Understanding the anatomy of a football boot

There’s a reason why the game isn’t played in bare feet, there’s a reason why every professional club has a ‘Boot Room’ somewhere in their home training ground, and there’s a reason why boot makers try and make the most sophisticated pair of boots they can create. That is – cleats are more important to the game than you might think. Legendary player Zinedine Zidane said himself that football boots are highly sophisticated, and must meet a variety of requirements. As humble as they may be, cleats are a crucial instrument for players to develop the necessary skills, and to play at the highest level of performance. The football boot has gone through hundreds, if not thousands of changes in its long history. So, in this feature, we’ll take you through the important parts of its history, development, and discuss how to pick the right boot for you and your players.

HISTORY OF THE FOOTBALL BOOT

England is well known to have been the birthplace of football. In fact, the first recorded pair of football boots came from King Henry in 1526, despite a ban that forebode the game from being played in public spaces.

As football’s popularity grew, the shoes evolved to include nails at the bottom to create traction, which led the English Football Association to disallow footwear with bottom attachments in 1863. In late 1880, they allowed studs made of leather that projected from the sole no more than half an inch. This version soon developed into the football boot familiar to us today.

PARTS OF A FOOTBALL BOOT

Football boots come in high-cut, mid-cut, and low-cut variations. The collar pertains to the opening of the shoe and the enclosure that surrounds your ankle. The upper usually comes in synthetic or leather. The insole or the sock liner serves to provide support and cushioning, while the midsole is the support center that keeps the shape of the boot.
Meanwhile, the heel counter refers to the external rigid back portion of the shoe. Finally, the outsole or sole plate represents the bottom of the boot. These often have fixed or detachable studs that allow for better control in outdoor or indoor fields. The best boot making companies are working to provide more and more sophistication in all of these different areas, trying to make their product lightweight and durable. With that, more and more developments in boot technology have been popping up in recent years.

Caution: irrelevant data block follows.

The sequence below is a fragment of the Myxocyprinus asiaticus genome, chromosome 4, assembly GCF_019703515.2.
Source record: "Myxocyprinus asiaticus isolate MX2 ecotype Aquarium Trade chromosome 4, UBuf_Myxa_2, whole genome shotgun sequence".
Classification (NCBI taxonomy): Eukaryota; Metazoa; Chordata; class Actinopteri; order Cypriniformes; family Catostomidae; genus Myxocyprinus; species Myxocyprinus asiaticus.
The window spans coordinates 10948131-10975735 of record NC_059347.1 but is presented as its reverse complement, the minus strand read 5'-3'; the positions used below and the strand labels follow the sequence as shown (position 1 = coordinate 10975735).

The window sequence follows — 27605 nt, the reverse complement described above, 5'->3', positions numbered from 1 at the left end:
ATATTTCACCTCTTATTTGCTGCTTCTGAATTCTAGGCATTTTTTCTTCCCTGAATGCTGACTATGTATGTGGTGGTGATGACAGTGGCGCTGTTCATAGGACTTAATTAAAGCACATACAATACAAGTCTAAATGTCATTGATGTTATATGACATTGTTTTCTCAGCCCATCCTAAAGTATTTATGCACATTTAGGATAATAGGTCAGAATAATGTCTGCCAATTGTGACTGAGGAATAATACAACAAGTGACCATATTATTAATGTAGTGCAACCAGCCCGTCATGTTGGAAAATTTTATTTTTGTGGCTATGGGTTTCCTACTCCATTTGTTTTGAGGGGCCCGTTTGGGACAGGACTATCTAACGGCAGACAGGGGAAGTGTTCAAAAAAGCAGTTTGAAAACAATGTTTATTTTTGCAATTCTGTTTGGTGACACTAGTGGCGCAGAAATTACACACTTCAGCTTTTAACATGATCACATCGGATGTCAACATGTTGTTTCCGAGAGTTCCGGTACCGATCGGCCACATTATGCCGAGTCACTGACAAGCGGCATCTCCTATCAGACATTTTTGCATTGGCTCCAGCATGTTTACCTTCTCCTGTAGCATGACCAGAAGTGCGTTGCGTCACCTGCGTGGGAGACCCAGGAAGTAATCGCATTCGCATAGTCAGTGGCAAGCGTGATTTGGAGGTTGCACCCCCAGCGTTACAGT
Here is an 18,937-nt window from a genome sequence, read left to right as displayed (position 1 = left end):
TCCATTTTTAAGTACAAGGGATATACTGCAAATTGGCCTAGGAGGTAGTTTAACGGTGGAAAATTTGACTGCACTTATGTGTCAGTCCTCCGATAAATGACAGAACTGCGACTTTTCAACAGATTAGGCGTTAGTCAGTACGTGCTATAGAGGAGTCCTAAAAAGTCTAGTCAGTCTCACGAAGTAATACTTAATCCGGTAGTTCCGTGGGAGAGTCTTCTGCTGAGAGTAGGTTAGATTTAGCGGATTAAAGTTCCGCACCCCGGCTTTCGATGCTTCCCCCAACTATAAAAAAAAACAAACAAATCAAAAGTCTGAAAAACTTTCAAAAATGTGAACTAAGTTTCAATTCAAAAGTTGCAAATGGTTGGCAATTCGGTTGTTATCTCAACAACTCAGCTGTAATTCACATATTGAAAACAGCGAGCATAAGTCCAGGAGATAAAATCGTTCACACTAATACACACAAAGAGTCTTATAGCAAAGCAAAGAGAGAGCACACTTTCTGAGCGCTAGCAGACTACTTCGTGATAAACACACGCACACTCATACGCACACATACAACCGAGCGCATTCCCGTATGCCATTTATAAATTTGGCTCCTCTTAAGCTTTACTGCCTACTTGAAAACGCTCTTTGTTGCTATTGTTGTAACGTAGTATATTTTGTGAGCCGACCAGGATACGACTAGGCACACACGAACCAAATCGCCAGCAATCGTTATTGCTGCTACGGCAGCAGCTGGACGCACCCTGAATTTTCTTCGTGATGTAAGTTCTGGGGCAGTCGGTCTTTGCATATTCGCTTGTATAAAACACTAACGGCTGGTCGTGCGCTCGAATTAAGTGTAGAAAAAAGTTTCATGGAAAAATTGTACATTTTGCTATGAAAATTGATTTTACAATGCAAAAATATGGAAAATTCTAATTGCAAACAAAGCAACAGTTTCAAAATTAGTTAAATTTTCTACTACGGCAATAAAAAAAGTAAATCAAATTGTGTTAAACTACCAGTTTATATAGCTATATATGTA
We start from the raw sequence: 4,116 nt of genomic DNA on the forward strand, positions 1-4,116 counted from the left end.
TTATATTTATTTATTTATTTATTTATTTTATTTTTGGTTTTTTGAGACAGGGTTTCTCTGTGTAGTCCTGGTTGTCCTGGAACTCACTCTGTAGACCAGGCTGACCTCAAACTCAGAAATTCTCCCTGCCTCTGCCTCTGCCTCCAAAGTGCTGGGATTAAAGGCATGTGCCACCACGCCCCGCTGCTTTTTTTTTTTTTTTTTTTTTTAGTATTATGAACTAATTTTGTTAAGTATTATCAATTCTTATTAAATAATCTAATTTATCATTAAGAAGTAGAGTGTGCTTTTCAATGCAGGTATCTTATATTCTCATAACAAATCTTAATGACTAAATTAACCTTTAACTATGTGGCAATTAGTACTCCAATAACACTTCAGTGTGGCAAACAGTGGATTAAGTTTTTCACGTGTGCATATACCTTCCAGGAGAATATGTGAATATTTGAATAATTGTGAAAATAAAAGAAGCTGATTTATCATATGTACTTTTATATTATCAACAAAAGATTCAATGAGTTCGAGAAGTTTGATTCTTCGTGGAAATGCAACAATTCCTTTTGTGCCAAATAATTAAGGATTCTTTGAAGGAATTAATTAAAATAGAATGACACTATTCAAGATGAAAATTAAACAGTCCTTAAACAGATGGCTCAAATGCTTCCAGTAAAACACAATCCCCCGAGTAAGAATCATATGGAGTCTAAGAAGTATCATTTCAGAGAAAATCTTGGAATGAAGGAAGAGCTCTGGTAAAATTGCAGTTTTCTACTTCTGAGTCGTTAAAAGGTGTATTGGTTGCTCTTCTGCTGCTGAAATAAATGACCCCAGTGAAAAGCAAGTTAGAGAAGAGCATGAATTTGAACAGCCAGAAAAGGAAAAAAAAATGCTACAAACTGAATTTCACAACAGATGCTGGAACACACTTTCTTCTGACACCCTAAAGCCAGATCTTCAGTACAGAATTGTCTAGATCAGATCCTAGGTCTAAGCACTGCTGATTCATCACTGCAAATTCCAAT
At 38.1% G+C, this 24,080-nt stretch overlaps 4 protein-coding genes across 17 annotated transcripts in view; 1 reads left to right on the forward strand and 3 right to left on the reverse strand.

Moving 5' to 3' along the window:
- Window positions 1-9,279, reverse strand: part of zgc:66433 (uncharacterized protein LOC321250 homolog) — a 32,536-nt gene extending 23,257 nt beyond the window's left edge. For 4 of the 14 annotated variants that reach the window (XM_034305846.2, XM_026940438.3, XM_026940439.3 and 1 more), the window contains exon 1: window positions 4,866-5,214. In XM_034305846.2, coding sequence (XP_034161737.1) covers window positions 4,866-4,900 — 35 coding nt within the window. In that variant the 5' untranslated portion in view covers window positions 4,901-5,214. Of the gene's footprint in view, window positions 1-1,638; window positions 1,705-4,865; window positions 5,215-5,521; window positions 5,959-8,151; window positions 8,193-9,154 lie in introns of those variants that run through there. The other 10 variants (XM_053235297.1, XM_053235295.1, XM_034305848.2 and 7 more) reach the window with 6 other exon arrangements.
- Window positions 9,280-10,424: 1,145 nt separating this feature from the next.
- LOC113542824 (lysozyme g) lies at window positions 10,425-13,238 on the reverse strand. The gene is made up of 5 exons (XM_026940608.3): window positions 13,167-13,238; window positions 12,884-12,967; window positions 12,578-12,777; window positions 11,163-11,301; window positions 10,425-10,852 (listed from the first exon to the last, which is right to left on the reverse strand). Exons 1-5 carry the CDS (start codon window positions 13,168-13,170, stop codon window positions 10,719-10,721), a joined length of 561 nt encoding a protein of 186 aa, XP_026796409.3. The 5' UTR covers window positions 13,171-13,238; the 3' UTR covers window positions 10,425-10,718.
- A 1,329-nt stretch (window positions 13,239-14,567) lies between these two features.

DEVELOPMENTS IN BOOT TECHNOLOGY

Two of today’s most famous sporting brands, Adidas and Puma, found success in the 20th century by producing leather-clad, spiked shoes. Other notable names include Valsport, Gola, Nike, and Reebok. What used to be the classic, all-black color transitioned into coloured reds in the ‘60s, and then neon shades in the ‘70s and ‘80s. Build-wise, the Adidas Predator series changed the game in the ‘90s by incorporating their iconic stripes on the upper, which significantly improved players’ control of the ball, from passing to bending the football.

Then in the early 2000s, technology boosted the development and improvement of football boots. Soon came the rise of bladed studs and flexible soles, which allowed for free movement and turning of the foot. Boots also became lighter than ever, with the 2010 Adizeros weighing only 165 grams. Nike’s Skin technology also helped the brand create their own innovative shoe in 2019, which is said to emphasize flexibility, speed, and durability. Footballers around the world are also anticipating future releases like the Predator Edge, Adidas’ latest addition to the series, and the Puma Future Z 1.2. This may mean nothing to you as a football fan, but players are always scouting out the next big boot, ensuring they can get on the end of a sponsorship deal, which is another complex part of this process at the professional level.

PICKING THE RIGHT BOOT

With so many options to choose from, selecting the right boot for the individual is never a seamless process. It’s one more reason why ‘Kit Men’ and ‘Boot Rooms’ exist in our realm, as players need to ultimately be comfortable on the football pitch (and in some cases – stylish too). In our ‘Home Training Sessions’, it’s evident that skills like receiving, turning, and finishing are tied to the part of the foot you use, which in turn means the boot needs to be sturdy and resilient to quick movements.

When picking the right pair of football boots, Master Soccer Mind reminds players to research, assess the playing surface, determine the type of feel that works for your feet, and set an appropriate budget. Assessing the playing surface is perhaps one of the more crucial steps, as many playing areas are made up of hard ground, while most professional fields are on softer turf surfaces. Turf and indoor surfaces also have specific sole plates, which need to be considered in the selection process.

The very best brands design their boots according to different key features like comfort, control, speed, and finishing. Comfort boots prioritize material and protection, while control cleats feature lots of grippy elements to keep the ball close to you. So ensure before heading out to the store that you do your research, looking at reviews, sizing discrepancies, and other important details you might miss when focusing solely on how it feels on your foot.


With so many technological advancements, the football boot will only continue to grow as an important facet of the modern game. But with it being such an understudied part of the game, we hope you enjoyed this greater insight into the anatomy of the football boot. Thanks for reading and see you soon!

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